The Leader's Marriage | Thursday, December 3 @ 11am ET

A live stream workshop with Pete & Geri Scazzero | $69 per couple

As Goes Your Marriage, So Goes Your Church

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17
Nov

Waiting on the Cross with Jesus

Posted on November 17th, 2020

For many, this has been a year of great loss. We’re learning, on a whole new level, what it means to “take up our cross” and follow Jesus. But in times when the cross is doing a deep work in our lives, we face three great temptations. We hurry through the cross. We distract ourselves from the cross. Or, we attempt to get down off the cross! In today’s podcast, I share a message from years ago that is especially important for leaders today. It’s about embracing the work of the cross so we can experience resurrection life.

Our world is living in between what was and what is to come. It is difficult to even know how to talk about where we are. In the U.S., we continue to grapple with the implications of a messy election while COVID-19 cases rage all around us. We know that God is on the throne, but we still feel stuck in the middle of two worlds. Living in this space is deeply uncomfortable. Most of us have learned to run from confusion, pain, and loss. But what if these moments are precisely where God wants to meet us? In today’s podcast, Pete addresses how we can live, lead, and meet God in the confusing-in-between.

3
Nov

Letting Go of Outcomes Without Giving Up Hope

Posted on November 3rd, 2020

Today is a seismic day in the life of our nation. Regardless of the results of this election, it is crucial that we are rooted in a broader understanding of what God is doing in this hour. But how can we not feel overwhelmed when we are confronted with evil on every side? In today’s podcast, Pete shares a sermon in which he explores Jesus’ parable of the wheat and tares. In this passage, Jesus reveals an astounding picture of how God intends to deal with the good and the evil – especially in the church.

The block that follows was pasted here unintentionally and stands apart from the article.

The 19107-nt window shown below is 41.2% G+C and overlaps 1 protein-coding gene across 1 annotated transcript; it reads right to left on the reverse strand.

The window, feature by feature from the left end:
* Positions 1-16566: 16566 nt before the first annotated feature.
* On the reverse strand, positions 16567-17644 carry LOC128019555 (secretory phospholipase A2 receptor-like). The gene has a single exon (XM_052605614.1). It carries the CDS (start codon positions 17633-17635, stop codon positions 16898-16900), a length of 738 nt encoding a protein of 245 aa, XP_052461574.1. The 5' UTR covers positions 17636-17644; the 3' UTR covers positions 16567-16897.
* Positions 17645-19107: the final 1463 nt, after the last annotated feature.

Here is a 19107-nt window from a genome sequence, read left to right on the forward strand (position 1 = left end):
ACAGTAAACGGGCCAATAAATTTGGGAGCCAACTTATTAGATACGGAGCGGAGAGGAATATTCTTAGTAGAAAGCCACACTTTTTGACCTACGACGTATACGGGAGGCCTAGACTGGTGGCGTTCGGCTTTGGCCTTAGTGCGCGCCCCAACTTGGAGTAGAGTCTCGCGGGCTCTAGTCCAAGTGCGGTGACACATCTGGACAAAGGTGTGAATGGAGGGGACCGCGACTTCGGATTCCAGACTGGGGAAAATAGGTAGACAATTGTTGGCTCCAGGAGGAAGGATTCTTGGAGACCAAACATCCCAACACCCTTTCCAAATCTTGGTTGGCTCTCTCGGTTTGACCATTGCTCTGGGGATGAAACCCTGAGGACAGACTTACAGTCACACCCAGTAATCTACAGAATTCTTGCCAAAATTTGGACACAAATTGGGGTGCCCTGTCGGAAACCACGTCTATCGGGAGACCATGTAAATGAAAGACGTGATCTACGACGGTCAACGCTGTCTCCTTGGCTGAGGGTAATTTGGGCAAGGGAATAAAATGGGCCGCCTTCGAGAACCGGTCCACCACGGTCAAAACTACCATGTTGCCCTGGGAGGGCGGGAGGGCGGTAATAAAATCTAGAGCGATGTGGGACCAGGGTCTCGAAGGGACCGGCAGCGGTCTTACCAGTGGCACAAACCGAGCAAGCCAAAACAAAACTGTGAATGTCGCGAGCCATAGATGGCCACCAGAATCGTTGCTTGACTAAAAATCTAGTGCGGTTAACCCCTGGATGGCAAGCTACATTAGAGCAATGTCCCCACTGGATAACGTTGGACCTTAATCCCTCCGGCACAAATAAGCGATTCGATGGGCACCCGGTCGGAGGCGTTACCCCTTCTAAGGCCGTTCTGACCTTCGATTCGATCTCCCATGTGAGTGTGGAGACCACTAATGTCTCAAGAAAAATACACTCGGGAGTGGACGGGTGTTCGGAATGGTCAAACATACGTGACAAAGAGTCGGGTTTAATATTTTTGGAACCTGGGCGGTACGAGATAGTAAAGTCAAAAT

27
Oct

Seeing God in the Eyes of Your Enemies

Posted on October 27th, 2020

Around the world, we’re all feeling the dramatic effects of the U.S. elections. This moment demands we grapple with the question, “How should I relate to those who think drastically different than I do?” We know the right answer is “to love”, but for many of us, it’s challenging to know how to love when the stakes are high. In today’s podcast, we learn an important lesson from Martin Buber, a well-known German-Jewish theologian who lived during WWI. From there, we’ll explore 3 questions for how we can know whether or not we are actually loving our enemies. Listen to the three questions here…

In today’s podcast, I conclude a three-part series on how Scripture invites us to live and lead in such deeply polarizing times. Throughout this series, we are exploring a total of six radical invitations. In part one, I explored the first two of these invitations, 1) surrendering everything & 2) embracing our limits. In part two, we continued by looking closely at 3) mastering the way of contentment & 4) remaining faithful regardless of outcomes. In today’s episode, we will examine our final two invitations, 5) choosing to love our enemies & 6) refusing to belittle other’s perspectives If you need anchor points to weather this political storm, then listen to today’s podcast.

We are in a political season like one we’ve never seen. Pastors and leaders feel the weight of responsibility to shepherd their churches through the intensity of this polarized moment. Not only this, but many people in our churches expect us to represent their political perspective from the pulpit. It doesn’t help that everyone feels like THEY are the ones hearing from God! In last week’s podcast, I explored how our overly-politicized climate is not different from when Jesus walked the earth. Today, I continue the conversation by offering the next two radical invitations from Scripture that will help leaders navigate this moment with health, wisdom, and maturity. If you need some anchor points to weather this political storm, then listen to today’s podcast.

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